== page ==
“The arts have long been a staple of our culture in the High Desert, Eastern Sierra and Inland Empire,” said Rep. Obernolte. “As we come together to build back our economies, we must pay special attention to our artists and the industries that were hurt most by the pandemic. Our small and local artists tell the stories of our communities. Their role in bringing us together is more important now than ever.”

“New Mexico’s vibrant creative economy is a critical economic driver for our state. As artists continue to recover from the COVID-19 pandemic, it’s essential that Congress provides support for this important industry,” said Luján. “This legislation will help put thousands of artists back to work and fuel the creative economy in New Mexico and across the country. I’m proud to partner with Congresswoman Leger Fernandez to introduce this legislation, and I look forward to working with leaders across New Mexico to support the arts economy.”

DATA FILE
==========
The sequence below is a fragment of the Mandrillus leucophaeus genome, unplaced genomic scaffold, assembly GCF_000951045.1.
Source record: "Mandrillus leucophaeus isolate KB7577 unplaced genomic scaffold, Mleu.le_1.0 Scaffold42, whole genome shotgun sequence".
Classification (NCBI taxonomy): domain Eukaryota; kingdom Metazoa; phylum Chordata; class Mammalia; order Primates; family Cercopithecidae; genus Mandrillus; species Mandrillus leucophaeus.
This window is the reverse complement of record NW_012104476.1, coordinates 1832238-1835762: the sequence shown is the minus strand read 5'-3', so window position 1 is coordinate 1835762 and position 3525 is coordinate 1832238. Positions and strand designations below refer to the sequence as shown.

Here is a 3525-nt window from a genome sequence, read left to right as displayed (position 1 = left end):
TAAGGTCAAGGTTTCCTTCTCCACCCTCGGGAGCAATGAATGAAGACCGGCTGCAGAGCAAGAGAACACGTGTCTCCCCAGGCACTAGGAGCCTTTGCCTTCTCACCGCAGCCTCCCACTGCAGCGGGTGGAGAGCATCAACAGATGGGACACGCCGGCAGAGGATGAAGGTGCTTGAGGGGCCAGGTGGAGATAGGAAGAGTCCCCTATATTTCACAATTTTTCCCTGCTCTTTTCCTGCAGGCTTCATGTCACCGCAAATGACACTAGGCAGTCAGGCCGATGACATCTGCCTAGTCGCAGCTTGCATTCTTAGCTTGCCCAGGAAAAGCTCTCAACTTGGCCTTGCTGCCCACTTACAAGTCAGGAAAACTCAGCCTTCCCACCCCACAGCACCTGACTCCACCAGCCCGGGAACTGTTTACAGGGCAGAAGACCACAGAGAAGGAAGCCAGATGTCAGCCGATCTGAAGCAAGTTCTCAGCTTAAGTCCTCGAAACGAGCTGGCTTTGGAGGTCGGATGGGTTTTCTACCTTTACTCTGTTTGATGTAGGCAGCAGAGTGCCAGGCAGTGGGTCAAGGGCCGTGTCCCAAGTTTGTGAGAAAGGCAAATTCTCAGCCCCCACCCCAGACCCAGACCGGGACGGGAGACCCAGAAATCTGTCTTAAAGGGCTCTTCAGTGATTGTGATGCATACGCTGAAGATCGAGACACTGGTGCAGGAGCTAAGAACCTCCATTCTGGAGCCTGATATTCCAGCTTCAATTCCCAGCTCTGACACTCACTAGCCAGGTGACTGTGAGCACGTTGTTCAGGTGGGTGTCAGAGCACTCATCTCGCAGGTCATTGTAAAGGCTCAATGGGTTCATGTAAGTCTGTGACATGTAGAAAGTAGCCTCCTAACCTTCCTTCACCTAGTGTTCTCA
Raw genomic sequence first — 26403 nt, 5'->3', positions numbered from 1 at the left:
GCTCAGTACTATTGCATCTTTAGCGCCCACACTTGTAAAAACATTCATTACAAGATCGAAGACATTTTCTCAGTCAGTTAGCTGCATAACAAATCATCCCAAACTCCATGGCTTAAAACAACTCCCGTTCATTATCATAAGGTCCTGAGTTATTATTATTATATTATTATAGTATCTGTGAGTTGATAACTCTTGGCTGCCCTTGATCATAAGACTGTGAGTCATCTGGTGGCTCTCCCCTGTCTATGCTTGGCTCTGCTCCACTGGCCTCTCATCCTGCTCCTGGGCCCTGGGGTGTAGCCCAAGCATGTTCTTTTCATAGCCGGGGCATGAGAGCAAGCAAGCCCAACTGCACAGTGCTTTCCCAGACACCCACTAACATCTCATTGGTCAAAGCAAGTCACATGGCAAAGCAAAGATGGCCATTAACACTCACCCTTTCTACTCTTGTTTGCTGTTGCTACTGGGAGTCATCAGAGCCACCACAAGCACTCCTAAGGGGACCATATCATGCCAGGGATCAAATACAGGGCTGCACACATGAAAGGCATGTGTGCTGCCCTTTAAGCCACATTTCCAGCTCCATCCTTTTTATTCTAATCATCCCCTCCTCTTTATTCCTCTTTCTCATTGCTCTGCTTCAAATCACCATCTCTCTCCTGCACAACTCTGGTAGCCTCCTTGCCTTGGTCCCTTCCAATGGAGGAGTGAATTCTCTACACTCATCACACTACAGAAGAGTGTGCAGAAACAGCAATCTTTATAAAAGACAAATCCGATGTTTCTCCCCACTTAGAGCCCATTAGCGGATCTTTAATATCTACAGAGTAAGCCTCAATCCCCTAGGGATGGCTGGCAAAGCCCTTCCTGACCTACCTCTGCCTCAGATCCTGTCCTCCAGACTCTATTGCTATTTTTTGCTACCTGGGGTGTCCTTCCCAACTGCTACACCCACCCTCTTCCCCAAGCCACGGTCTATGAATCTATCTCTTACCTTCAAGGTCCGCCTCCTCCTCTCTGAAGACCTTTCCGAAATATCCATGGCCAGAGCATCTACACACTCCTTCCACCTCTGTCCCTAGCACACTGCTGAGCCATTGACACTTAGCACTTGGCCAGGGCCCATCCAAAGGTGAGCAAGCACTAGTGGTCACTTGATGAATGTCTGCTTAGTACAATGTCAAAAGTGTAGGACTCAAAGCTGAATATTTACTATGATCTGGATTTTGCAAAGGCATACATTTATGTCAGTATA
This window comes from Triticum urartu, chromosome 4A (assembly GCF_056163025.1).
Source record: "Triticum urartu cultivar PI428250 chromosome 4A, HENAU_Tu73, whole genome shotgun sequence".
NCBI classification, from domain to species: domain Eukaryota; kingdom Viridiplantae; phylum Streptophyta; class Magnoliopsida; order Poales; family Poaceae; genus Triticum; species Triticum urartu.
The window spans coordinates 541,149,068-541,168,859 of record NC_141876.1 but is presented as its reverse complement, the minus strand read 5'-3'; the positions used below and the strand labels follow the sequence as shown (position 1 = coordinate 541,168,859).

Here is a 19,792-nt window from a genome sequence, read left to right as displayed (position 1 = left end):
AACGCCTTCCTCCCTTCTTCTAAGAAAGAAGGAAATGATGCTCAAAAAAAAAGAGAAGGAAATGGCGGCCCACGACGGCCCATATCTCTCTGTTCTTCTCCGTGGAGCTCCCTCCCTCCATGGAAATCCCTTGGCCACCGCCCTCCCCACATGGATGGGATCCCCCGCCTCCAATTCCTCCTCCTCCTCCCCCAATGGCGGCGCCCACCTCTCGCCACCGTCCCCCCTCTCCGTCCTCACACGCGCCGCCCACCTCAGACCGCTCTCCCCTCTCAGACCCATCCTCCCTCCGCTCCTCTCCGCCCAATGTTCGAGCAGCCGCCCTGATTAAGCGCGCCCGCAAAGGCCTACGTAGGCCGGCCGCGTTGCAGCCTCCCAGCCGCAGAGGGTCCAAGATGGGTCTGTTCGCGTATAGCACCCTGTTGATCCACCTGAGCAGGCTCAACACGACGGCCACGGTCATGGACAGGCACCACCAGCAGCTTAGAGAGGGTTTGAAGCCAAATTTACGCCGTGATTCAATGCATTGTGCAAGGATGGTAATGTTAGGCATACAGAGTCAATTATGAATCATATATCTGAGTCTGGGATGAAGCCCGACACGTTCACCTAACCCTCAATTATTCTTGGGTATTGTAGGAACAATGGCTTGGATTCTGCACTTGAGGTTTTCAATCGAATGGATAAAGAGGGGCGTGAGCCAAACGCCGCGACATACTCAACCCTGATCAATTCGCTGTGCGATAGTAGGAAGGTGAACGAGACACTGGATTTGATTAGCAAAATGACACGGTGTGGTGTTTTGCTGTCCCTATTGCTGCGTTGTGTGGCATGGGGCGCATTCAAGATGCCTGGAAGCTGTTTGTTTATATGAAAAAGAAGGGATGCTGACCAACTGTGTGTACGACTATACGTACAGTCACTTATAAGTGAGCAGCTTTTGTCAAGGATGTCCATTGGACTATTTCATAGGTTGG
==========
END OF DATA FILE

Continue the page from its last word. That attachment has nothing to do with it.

The Creative Economy Revitalization Act would: 

  • Get creative workers back into jobs by creating a competitive workforce grants program within the Workforce Innovation and Opportunity Act.
  • Administer grants to eligible government, non-profit, for-profit organizations, and state and local workforce boards through the Department of Labor in coordination with the National Endowment for the Arts.
  • Require that grantees create art that is public and accessible to the public such as free concert series, large-scale murals, photography exhibits, published stories or dance performances. 

This bill is inspired by the WPA, where artists created masterpieces of murals, collected songs and stories, and captured America in searing pictures as we came out of the Great Depression.